The History Of Ink

Ancient cultures from all around the world have discovered their own versions of inks, for the purpose of writing and drawing. There have been many different recipes for inks and examples of their use can be found on ancient text from archaeological excavations adding to the rich history or ink.

The earliest civilisation known to have used ink is in ancient China, where in the 23rd century BC plant dyes, animal and mineral compounds were ground with water and applied to surfaces with brushes. Evidence can be found dating back to 256 BC, at the end of the Warring States period of inks made from soot and animal glue.

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For drawing on paper or silk, inks are produced from pine tree resin. To produce this resin the tree must be between 50 and 100 years old. In China the sticks are made using fish glue but in Japan they are made using glue from a cow or a stag.

India ink can be found in China as early as the 3rd Millennium BC, during China’s Neolithic era. Despite the name, India ink was invented in China. However, the materials to make the carbon pigment, was often traded from India and this is where the term India ink was born.

The traditional way of making ink in China was to grind a mixture hide glue, carbon black, lampblack and bone black pigment, using a pestle and mortar. The mixture was then poured into a ceramic dish, where it would be left to dry. In order to paint with the dry mixture, a west brush would be applied, until it the ink became liquefied enough to paint with.

Indian scripts written in the Khartoshi language have been unearthed in the North Western, Chinese province of Xinjiang. These document have been written using ink and a sharp pointed needle, which was a common method used in Southern India. A number of Buddhist and Jain sutras were written in this type of ink.

In ancient Rome something called atramentum was used. Romans had three kinds of atramentum, Librarium, Sutorium and Tectorium. Atramentum Librarium was what they used as their writing ink, Sutorium for dyeing and Tectorium was used by painters.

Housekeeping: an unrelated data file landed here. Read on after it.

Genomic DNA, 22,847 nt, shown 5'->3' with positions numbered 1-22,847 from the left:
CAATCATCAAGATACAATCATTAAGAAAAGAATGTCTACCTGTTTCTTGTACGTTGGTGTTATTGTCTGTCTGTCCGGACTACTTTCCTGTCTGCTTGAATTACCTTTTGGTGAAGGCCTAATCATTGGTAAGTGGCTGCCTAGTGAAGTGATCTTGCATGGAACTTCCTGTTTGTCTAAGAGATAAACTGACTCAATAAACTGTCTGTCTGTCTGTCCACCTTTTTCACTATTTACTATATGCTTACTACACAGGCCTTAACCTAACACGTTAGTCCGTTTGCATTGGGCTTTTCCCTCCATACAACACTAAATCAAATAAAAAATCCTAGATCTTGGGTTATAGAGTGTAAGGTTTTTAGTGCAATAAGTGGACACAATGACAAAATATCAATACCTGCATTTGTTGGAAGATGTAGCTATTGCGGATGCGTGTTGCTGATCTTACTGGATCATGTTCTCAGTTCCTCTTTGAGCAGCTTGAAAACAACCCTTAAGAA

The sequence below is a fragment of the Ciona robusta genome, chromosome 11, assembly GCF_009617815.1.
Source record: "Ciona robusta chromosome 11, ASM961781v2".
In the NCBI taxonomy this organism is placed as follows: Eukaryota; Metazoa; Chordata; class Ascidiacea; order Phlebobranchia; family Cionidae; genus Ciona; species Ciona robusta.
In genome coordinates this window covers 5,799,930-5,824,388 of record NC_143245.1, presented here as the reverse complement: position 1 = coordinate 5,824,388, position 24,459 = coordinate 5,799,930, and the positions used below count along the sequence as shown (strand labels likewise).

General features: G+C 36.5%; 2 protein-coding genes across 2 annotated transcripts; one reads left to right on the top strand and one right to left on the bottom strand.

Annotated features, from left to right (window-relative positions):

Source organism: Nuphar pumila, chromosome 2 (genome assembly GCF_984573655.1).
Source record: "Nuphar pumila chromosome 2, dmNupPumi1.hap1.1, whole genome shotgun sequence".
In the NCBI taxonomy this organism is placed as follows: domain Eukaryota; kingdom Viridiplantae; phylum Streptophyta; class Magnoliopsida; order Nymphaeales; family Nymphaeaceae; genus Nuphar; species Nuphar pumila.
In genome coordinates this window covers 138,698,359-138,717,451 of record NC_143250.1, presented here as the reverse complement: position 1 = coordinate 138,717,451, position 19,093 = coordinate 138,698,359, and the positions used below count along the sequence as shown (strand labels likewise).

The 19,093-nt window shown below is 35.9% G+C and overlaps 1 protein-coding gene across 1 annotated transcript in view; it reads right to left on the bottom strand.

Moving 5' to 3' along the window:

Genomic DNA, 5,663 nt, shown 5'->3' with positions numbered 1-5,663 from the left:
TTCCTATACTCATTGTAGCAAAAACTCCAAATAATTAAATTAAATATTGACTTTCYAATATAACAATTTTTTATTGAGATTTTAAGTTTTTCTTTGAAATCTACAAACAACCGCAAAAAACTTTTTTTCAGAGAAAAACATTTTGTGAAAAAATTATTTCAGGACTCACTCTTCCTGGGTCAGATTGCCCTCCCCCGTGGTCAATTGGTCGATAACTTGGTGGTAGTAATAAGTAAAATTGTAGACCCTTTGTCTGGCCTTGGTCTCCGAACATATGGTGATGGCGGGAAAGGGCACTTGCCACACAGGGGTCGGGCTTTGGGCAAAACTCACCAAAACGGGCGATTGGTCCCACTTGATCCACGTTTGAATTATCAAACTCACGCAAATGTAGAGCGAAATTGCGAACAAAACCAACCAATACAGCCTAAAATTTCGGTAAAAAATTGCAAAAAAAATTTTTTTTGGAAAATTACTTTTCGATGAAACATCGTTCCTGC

A popular recipe for ink was created around 1,600 years ago and the recipe was used for centuries to follow. The ink recipe consisted of iron salts, tannin from gallnuts, which grow on trees and thickener. When this ink is first applied to paper it looks a bluish black colour. However when the ink dries it fades to a dull brown.

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In the period of AD 800 to 1500, in Medieval Europe, scribes wrote mainly on parchment, which is a material made from animal skin that is dried and stretched, but not tanned, making this a different material to leather and suitable for writing on. The ink that these scribes used was made from the branches of a Hawthorn tree that were cut in the spring and left to dry out. The branches were then pounded until the bark came off and was then soaked in water for eight days. After the eight days of soaking the water was boiled to make the mixture thicker. The thickened mixture was then put into bags and dried in the sun. Once the mixture had dried, it was then mixed with wine and iron salt, over a fire and the end product was ink that could be used to write on parchment paper.

If you think the fountain pen is something from the modern world, then think again. In ancient Egypt there was something called the reservoir pen, which dates back to Ad 953. Ma’ād al-Mu’izz, the caliph of Egypt commanded that a pen should be built that would not stain his hands and clothes with ink. Ma’ād al-Mu’izz was presented with the reservoir pen.

Johannes Gutenberg invented the printing press in 15th century Europe and a new type of ink needed to be created, so that the machine could produce good quality printouts. At the time the only inks available to Gutenburg were the classic Greek and Roman inks, which weren’t suitable for printing surfaces. A new ink was eventually created for use with the printing press and was made out of soot, turpentine and walnut oil.

Nowadays the worldwide consumption of printing inks is worth over 20 billion US Dollars. The demand of traditional printing is shrinking but new methods are evolving and developing in the printing industry. The differences between Inkjet and Laser printers are blurring and the 3D printing is beginning to reach a wider audience.

Sam Rose